Sir Nick Macpherson, until recently the top civil servant at the Treasury, says if he was still there he would not recommend nationalising the Port Talbot steel works and other under-threat British steel works.
In an interview with the Financial Times published on Thursday, Sir Nick implied that industries like British steel are “lame ducks.”
He said: “Someone has got to represent the consumer and I think far too much debate in Britain is seen through the lens of the producer. In the end, the point I would make to people who want to intervene is that supporting the lame ducks has never been a successful policy.”
Pressed on whether this applied to Tata Steel’s Port Talbot plant in Wales, which is facing possible closure and the loss of 4,000 jobs, Sir Nick said: “Look, either someone is willing to pay a price — or, indeed, be paid to take the steelworks on — or they are not.”
“If they are not, there is very little government can do about it. And nationalising steel is not a policy I would be recommending if I still worked at the Treasury.”
India’s Tata Steel announced last month that it was putting its entire UK steel business up for sale and would close it down if a buyer could not be found.
Tata sold off several UK assets to Greybull Capital earlier this week but the fate of the biggest plant, Port Talbot in Wales, remains uncertain. The plant reportedly loses £1 million a day, unable to compete with cheap Chinese-made steel.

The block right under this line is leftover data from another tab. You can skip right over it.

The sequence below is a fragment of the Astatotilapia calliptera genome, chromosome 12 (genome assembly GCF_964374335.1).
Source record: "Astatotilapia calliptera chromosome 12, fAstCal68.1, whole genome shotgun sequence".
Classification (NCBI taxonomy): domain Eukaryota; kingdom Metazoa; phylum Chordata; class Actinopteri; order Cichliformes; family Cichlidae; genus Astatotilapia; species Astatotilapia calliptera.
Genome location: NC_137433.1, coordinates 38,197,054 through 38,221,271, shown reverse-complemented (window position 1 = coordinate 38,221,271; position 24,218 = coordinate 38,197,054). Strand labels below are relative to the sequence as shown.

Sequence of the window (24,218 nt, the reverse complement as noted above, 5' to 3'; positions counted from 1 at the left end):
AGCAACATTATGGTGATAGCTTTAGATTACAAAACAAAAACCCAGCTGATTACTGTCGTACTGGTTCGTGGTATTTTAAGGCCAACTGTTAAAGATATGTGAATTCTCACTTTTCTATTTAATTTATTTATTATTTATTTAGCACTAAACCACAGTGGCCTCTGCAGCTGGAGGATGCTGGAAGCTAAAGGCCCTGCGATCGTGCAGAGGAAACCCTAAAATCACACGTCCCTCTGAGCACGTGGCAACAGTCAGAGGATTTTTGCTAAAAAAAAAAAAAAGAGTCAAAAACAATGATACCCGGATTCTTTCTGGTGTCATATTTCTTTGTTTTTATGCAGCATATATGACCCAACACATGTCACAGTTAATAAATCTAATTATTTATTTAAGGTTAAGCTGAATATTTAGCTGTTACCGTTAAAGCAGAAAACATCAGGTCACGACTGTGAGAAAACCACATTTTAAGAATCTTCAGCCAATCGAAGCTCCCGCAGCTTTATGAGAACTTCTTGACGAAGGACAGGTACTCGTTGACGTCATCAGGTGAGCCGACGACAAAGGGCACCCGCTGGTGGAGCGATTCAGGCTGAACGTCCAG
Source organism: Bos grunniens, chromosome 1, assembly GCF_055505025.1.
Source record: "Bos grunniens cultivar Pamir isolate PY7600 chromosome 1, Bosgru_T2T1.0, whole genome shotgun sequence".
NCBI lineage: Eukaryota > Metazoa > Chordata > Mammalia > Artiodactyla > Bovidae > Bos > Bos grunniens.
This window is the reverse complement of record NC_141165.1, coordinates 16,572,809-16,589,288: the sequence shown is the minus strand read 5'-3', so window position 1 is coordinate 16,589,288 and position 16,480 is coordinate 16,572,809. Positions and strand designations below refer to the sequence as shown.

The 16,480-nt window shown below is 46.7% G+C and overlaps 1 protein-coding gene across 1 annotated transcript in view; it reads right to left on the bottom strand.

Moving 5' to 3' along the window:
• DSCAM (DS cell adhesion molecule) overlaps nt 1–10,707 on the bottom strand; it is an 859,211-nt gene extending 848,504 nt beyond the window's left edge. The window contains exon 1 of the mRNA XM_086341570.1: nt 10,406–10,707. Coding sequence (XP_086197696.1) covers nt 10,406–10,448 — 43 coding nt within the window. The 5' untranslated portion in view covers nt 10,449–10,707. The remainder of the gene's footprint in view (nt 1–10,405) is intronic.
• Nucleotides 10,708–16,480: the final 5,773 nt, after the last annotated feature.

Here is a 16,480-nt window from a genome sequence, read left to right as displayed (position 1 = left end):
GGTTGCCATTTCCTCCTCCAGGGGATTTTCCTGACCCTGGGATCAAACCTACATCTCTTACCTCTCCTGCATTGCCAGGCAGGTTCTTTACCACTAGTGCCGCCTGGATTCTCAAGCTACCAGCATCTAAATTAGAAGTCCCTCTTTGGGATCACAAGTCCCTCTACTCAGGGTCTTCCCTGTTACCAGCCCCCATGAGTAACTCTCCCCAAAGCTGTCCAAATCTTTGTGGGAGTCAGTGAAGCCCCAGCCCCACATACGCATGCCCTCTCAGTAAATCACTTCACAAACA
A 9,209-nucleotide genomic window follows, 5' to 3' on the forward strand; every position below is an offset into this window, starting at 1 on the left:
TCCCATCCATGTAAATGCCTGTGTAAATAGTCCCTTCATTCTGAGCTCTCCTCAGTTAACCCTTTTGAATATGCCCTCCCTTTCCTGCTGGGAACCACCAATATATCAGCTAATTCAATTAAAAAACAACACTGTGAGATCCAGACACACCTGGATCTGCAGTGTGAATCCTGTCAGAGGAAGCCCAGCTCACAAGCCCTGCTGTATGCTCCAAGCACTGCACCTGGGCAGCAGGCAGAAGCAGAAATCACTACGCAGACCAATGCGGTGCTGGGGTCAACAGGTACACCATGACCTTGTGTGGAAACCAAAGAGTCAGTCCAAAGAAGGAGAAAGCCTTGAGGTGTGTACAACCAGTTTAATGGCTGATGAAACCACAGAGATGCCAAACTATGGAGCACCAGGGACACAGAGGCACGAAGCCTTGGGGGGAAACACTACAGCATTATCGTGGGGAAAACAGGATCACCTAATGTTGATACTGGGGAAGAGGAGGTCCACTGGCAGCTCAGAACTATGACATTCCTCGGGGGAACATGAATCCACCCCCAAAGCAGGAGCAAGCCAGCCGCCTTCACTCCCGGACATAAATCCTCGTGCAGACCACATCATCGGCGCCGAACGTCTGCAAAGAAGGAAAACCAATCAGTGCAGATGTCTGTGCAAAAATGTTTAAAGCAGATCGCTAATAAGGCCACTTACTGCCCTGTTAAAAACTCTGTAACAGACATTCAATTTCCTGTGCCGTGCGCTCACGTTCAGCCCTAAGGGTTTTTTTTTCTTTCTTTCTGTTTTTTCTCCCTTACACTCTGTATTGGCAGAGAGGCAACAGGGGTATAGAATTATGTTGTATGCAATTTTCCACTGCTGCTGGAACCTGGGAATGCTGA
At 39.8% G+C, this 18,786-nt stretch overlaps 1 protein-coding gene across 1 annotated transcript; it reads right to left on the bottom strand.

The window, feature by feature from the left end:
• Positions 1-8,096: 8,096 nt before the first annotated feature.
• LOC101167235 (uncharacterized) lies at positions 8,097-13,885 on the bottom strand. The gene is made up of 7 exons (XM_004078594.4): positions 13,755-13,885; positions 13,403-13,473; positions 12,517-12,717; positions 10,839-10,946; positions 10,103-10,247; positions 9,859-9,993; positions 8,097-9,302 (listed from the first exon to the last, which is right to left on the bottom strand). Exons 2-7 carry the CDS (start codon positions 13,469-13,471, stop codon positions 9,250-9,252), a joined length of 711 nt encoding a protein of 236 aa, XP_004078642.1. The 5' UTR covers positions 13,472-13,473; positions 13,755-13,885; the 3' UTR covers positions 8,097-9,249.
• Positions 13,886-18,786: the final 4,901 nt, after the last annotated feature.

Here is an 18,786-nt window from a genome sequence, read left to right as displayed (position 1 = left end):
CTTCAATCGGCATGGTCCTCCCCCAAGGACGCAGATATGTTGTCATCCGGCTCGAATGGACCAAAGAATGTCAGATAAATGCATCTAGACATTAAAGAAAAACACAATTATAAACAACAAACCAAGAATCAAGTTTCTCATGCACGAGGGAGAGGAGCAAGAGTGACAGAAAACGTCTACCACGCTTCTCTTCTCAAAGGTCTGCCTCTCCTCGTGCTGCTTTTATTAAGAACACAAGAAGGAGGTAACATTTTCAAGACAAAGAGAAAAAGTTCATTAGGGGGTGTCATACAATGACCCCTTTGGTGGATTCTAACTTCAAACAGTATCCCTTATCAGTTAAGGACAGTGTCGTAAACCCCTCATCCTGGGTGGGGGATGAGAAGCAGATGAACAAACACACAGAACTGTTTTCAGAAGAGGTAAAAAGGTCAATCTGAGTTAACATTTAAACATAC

Sanjeev Gupta, founder of commodities group Liberty House, said he is looking at buying the Port Talbot, but only if the government subsidizes the deal.
Sir Nick is the outgoing top civil servant at the Treasury and has run the government office for a decade. He has served for 31 years in total at the Whitehall institution, rising to the top job under Labour Prime Minister Gordon Brown.
As well as not recommending nationalisation for the British steel industry, Sir Nick believes the government should consider selling its stake in Royal Bank of Scotland at a loss. He told the FT: “My one experience of running banks is that the longer they stay in the public sector, the greater the likelihood that you will lose value.”
The government has a £19.2 billion stake in RBS after bailing the bank out during the 2008 financial crisis. You can read Sir Nick’s full interview with the FT here.
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